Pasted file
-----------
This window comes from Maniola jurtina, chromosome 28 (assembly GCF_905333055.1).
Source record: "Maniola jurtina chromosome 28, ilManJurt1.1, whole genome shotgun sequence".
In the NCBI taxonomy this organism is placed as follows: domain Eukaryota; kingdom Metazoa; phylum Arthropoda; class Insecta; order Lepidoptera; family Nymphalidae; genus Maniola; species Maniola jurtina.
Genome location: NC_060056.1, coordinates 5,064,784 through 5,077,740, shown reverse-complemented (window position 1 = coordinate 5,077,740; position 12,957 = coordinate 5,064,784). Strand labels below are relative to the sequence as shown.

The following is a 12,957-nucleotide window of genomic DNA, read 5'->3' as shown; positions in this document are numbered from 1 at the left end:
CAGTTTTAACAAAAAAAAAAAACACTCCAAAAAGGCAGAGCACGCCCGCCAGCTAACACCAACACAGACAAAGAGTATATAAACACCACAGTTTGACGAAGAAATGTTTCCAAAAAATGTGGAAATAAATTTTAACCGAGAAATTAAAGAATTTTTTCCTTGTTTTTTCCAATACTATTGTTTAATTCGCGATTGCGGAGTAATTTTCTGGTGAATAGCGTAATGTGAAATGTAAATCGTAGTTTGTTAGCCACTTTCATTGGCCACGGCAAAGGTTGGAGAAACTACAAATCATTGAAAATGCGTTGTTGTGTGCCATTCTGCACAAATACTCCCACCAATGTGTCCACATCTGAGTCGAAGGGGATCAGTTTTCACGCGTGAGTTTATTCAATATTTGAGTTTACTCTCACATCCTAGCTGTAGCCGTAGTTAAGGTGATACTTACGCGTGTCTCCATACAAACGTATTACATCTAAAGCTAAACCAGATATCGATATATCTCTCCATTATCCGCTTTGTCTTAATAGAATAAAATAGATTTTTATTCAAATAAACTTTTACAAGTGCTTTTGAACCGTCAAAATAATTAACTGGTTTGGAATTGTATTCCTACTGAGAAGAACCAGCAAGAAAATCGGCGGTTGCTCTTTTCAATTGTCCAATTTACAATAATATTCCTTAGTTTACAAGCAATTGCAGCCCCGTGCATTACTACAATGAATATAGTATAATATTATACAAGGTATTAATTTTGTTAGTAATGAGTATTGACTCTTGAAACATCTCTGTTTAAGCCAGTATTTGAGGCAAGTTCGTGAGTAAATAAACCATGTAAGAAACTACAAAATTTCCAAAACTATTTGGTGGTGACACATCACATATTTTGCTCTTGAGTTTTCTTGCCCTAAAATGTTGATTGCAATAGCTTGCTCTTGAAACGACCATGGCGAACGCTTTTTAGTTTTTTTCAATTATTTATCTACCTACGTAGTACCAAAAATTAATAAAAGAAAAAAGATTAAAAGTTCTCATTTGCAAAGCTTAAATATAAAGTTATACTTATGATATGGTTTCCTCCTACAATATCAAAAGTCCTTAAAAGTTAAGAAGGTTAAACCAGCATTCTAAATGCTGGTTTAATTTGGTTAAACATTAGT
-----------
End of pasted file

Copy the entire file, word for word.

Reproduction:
This window comes from Maniola jurtina, chromosome 28 (assembly GCF_905333055.1).
Source record: "Maniola jurtina chromosome 28, ilManJurt1.1, whole genome shotgun sequence".
In the NCBI taxonomy this organism is placed as follows: domain Eukaryota; kingdom Metazoa; phylum Arthropoda; class Insecta; order Lepidoptera; family Nymphalidae; genus Maniola; species Maniola jurtina.
Genome location: NC_060056.1, coordinates 5,064,784 through 5,077,740, shown reverse-complemented (window position 1 = coordinate 5,077,740; position 12,957 = coordinate 5,064,784). Strand labels below are relative to the sequence as shown.

The following is a 12,957-nucleotide window of genomic DNA, read 5'->3' as shown; positions in this document are numbered from 1 at the left end:
CAGTTTTAACAAAAAAAAAAAACACTCCAAAAAGGCAGAGCACGCCCGCCAGCTAACACCAACACAGACAAAGAGTATATAAACACCACAGTTTGACGAAGAAATGTTTCCAAAAAATGTGGAAATAAATTTTAACCGAGAAATTAAAGAATTTTTTCCTTGTTTTTTCCAATACTATTGTTTAATTCGCGATTGCGGAGTAATTTTCTGGTGAATAGCGTAATGTGAAATGTAAATCGTAGTTTGTTAGCCACTTTCATTGGCCACGGCAAAGGTTGGAGAAACTACAAATCATTGAAAATGCGTTGTTGTGTGCCATTCTGCACAAATACTCCCACCAATGTGTCCACATCTGAGTCGAAGGGGATCAGTTTTCACGCGTGAGTTTATTCAATATTTGAGTTTACTCTCACATCCTAGCTGTAGCCGTAGTTAAGGTGATACTTACGCGTGTCTCCATACAAACGTATTACATCTAAAGCTAAACCAGATATCGATATATCTCTCCATTATCCGCTTTGTCTTAATAGAATAAAATAGATTTTTATTCAAATAAACTTTTACAAGTGCTTTTGAACCGTCAAAATAATTAACTGGTTTGGAATTGTATTCCTACTGAGAAGAACCAGCAAGAAAATCGGCGGTTGCTCTTTTCAATTGTCCAATTTACAATAATATTCCTTAGTTTACAAGCAATTGCAGCCCCGTGCATTACTACAATGAATATAGTATAATATTATACAAGGTATTAATTTTGTTAGTAATGAGTATTGACTCTTGAAACATCTCTGTTTAAGCCAGTATTTGAGGCAAGTTCGTGAGTAAATAAACCATGTAAGAAACTACAAAATTTCCAAAACTATTTGGTGGTGACACATCACATATTTTGCTCTTGAGTTTTCTTGCCCTAAAATGTTGATTGCAATAGCTTGCTCTTGAAACGACCATGGCGAACGCTTTTTAGTTTTTTTCAATTATTTATCTACCTACGTAGTACCAAAAATTAATAAAAGAAAAAAGATTAAAAGTTCTCATTTGCAAAGCTTAAATATAAAGTTATACTTATGATATGGTTTCCTCCTACAATATCAAAAGTCCTTAAAAGTTAAGAAGGTTAAACCAGCATTCTAAATGCTGGTTTAATTTGGTTAAACATTAGT